Top Tips for Healthy Travel

15 May 2014
Read Time: 1.9 mins

Travel is one of life’s great pleasures, offering the chance to experience different cultures, visit amazing landscapes and historic sites, taste delicious flavours and open your mind to the wonders of the world around us. However, it’s difficult to enjoy all of this when you are feeling sick, tired or jet-lagged.

Here are a few simple healthy travel tips to ensure you stay well while you're on the go, no matter how many long-haul flights or roadside food stalls come your way.

 Stay active, but make sure you have plenty of down time too

Before You Go

Before heading overseas, visit your doctor to get a general checkup along with any vaccinations recommended for the area you are travelling to. Make sure any medications you take are clearly labeled in their original packaging, and ask your doctor for a letter stating what the medication is, how much you take, and that it’s for your personal use.  It’s also a good idea to pack a broad-spectrum antibiotic, just in case.

Stay Hydrated

Aeroplane cabins are notoriously low in humidity, but there are a few things you can do to avoid becoming dehydrated. Sipping on water and juices while avoiding caffeine and alcohol will help. It’s also a good idea to pack a small tube of moisturiser to prevent your skin from drying out. If you are prone to dry, itchy eyes, consider taking some saline eye-drops on-board as well.

Keep Moving

Deep vein thrombosis or DVT (where blood clots form after long periods of sitting still) can be a concern for some travellers on long-haul flights, but it is easy to avoid. Stand up and take a walk down the aisle roughly once per hour to get the blood flowing. You can also do basic exercises such as ankle circles and knee raises while seated.

How to Beat Jet-Lag

Anybody who has crossed time zones while travelling will have experienced some of the symptoms of jet lag – insomnia, exhaustion, irritability, headaches and erratic appetite. Again, staying hydrated and avoiding alcohol and caffeine on the plane can minimize the effects of jet lag.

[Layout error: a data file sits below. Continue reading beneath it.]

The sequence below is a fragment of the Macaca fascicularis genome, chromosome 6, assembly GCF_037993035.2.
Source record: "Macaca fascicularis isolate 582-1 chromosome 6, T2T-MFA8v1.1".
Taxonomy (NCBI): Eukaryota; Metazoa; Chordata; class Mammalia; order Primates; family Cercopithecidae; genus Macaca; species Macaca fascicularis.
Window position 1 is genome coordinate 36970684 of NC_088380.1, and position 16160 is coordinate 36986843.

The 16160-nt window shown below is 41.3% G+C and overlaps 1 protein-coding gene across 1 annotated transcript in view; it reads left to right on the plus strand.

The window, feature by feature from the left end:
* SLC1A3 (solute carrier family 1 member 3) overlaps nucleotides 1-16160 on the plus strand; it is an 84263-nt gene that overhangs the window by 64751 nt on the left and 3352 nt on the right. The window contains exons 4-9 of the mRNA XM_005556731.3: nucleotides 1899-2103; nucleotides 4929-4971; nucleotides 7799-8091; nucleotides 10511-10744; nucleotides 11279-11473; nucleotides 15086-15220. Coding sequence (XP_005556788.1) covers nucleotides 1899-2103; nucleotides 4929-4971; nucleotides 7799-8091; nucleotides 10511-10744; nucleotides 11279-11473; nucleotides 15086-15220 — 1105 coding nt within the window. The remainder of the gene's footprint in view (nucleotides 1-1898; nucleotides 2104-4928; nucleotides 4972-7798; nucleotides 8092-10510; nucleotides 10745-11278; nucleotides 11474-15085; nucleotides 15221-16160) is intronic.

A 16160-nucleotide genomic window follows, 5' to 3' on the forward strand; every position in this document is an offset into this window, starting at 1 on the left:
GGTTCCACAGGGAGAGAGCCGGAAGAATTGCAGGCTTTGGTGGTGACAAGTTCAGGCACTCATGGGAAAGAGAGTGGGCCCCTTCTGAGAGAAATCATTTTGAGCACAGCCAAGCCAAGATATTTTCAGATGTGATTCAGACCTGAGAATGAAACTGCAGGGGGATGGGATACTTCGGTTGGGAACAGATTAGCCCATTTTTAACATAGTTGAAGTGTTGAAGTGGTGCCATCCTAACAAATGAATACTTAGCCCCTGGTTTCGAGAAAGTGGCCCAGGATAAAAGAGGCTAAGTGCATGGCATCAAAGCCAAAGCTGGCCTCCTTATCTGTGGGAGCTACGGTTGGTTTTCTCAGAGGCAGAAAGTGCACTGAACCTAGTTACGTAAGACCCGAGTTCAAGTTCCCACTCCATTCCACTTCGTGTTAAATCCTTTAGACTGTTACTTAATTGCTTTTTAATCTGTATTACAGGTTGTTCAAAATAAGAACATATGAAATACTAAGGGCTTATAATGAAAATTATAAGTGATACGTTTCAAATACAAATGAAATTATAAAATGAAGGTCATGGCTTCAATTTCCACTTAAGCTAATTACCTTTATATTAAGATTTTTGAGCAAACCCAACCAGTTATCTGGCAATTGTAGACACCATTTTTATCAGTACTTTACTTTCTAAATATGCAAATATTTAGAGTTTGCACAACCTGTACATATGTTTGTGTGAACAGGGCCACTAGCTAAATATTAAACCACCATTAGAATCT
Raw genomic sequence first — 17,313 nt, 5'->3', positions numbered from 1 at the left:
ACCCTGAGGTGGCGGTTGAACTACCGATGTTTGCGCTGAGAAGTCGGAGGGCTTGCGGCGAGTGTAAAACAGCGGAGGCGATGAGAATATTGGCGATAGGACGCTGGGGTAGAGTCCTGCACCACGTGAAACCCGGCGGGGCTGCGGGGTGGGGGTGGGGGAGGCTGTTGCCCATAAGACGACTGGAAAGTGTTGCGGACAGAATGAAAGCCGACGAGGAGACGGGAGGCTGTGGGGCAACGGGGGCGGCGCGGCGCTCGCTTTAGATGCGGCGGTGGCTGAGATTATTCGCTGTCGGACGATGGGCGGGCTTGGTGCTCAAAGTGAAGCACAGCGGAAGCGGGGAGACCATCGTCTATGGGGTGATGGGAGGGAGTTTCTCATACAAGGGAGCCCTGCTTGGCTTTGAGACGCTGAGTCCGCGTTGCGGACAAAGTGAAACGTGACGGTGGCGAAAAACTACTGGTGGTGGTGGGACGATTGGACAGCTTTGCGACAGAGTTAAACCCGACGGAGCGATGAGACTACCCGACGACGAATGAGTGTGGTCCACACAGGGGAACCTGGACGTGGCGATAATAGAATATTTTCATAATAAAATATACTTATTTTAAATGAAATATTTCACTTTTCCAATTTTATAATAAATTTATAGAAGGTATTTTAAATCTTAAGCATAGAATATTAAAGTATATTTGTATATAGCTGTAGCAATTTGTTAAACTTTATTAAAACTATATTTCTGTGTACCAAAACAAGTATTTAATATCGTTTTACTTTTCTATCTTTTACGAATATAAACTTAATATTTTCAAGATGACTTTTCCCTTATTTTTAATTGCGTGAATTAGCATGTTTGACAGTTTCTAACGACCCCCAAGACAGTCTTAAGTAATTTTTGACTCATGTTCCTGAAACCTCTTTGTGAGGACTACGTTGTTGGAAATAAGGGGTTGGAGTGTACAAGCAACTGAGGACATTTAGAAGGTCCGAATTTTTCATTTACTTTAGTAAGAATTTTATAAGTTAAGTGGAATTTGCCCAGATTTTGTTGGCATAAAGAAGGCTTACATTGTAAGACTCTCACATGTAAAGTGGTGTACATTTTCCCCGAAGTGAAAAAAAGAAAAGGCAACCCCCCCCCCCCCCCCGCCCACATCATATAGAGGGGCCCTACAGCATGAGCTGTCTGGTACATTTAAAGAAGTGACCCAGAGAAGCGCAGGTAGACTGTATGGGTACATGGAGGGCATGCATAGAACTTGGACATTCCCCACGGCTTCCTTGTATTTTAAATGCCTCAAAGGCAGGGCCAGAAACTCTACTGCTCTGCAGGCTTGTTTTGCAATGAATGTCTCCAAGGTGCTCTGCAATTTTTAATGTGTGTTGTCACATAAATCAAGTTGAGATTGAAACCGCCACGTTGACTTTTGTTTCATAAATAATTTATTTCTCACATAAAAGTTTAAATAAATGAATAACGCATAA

Getting a good night’s rest before you travel and trying not to fall asleep immediately upon arrival will also help. Try some light exercise when you arrive at your destination and set your watch to your destination time as soon as you board the plane to get accustomed to the new time zone sooner.

When You Arrive

Sightseeing can be tiring, particularly if you are moving around and staying in a different place each night. Be sure to include some leisure time in your travel itinerary to avoid getting run down, and make sure you don’t over-exert yourself when exercising – particularly in hot climates.

Protect yourself from the sun with comfortable shoes, a hat, and sunscreen. It’s also a good idea to carry small bottles of insect repellent and hand sanitiser as you travel around.

Dining Out

Digestive issues are probably the most common health complaint for travellers. Avoid pesky tummy bugs by using only bottled water to drink and brush your teeth, and don’t put ice in drinks as freezing does not kill germs. Steer clear of uncooked food including salads and any meat that looks as if it has been sitting for a while. Finally, take a quality probiotic supplement every day to support good digestive health.

Madeleine Lipson

Madeleine has traveled extensively through Europe, Asia and the Caribbean. You might find her climbing a volcano, wandering through an art gallery, sailing across the Atlantic Ocean, or lazing under a palm tree with a good book.